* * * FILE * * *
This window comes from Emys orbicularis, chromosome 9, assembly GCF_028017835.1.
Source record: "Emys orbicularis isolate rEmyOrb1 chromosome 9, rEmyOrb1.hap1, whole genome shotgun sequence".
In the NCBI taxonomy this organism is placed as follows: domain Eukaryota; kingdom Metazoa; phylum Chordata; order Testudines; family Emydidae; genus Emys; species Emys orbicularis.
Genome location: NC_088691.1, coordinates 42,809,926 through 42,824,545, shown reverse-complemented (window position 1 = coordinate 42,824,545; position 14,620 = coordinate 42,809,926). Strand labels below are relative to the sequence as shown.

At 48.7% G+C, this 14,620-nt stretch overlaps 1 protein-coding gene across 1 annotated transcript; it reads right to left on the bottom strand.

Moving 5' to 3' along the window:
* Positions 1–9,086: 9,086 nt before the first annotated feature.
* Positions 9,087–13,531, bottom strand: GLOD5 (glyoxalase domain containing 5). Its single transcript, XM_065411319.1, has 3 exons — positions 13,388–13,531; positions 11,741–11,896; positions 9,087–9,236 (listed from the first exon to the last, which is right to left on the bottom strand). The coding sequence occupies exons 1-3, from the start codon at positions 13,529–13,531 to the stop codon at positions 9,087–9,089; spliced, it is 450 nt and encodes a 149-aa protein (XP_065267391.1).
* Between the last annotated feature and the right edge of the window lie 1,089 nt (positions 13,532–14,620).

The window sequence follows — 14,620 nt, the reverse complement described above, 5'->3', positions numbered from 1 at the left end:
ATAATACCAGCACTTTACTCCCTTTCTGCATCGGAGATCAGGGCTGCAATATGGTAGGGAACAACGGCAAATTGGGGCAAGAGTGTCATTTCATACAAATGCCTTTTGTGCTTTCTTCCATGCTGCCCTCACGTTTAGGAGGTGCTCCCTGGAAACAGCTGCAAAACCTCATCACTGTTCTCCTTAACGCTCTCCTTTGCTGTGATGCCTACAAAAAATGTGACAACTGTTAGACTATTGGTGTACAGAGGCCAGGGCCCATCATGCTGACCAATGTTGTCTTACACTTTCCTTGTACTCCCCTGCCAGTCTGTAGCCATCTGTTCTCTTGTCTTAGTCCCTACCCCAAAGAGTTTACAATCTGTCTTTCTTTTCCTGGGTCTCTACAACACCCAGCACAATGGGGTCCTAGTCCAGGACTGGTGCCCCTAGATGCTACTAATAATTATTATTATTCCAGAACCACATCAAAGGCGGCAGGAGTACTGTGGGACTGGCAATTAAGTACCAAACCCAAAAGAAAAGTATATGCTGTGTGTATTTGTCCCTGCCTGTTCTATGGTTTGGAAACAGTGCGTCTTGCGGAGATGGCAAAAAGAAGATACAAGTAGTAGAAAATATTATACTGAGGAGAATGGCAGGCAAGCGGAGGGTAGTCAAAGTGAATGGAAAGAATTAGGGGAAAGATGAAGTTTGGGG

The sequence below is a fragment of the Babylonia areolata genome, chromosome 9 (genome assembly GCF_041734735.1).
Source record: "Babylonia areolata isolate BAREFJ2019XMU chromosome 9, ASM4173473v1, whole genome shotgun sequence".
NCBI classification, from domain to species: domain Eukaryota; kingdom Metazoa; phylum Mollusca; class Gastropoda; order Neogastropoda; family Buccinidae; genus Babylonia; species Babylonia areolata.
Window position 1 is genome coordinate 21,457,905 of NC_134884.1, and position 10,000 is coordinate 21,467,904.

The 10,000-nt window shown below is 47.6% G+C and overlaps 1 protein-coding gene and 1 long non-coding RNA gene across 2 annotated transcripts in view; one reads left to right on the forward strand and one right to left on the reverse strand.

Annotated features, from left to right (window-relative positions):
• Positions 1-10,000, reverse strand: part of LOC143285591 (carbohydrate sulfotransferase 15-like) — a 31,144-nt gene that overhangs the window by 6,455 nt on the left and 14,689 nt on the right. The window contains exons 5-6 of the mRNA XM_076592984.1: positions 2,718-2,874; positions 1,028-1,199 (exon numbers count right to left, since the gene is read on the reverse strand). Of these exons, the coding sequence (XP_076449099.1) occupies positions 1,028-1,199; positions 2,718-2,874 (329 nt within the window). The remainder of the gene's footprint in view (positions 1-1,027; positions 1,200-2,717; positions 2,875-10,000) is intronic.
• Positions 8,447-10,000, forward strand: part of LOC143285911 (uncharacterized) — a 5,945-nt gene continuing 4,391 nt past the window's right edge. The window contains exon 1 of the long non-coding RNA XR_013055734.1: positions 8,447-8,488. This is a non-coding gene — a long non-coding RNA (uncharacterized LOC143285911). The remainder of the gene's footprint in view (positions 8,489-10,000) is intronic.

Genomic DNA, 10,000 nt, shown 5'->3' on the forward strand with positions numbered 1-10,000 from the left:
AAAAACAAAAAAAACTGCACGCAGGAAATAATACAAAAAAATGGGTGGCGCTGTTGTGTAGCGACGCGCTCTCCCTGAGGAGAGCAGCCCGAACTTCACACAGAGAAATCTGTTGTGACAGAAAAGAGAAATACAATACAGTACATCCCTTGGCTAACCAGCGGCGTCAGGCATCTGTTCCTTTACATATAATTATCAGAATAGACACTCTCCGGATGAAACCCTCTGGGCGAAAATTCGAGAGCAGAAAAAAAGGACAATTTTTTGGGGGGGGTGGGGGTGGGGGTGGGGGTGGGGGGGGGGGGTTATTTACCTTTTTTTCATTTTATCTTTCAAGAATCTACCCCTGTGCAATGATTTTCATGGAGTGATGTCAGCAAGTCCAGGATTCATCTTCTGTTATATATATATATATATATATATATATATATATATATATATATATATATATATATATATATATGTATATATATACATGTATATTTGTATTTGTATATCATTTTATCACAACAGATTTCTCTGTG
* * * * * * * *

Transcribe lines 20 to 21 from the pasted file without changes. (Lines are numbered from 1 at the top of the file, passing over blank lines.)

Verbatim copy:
Genomic DNA, 10,000 nt, shown 5'->3' on the forward strand with positions numbered 1-10,000 from the left:
AAAAACAAAAAAAACTGCACGCAGGAAATAATACAAAAAAATGGGTGGCGCTGTTGTGTAGCGACGCGCTCTCCCTGAGGAGAGCAGCCCGAACTTCACACAGAGAAATCTGTTGTGACAGAAAAGAGAAATACAATACAGTACATCCCTTGGCTAACCAGCGGCGTCAGGCATCTGTTCCTTTACATATAATTATCAGAATAGACACTCTCCGGATGAAACCCTCTGGGCGAAAATTCGAGAGCAGAAAAAAAGGACAATTTTTTGGGGGGGGTGGGGGTGGGGGTGGGGGTGGGGGGGGGGGGTTATTTACCTTTTTTTCATTTTATCTTTCAAGAATCTACCCCTGTGCAATGATTTTCATGGAGTGATGTCAGCAAGTCCAGGATTCATCTTCTGTTATATATATATATATATATATATATATATATATATATATATATATATATATATATATATATATGTATATATATACATGTATATTTGTATTTGTATATCATTTTATCACAACAGATTTCTCTGTG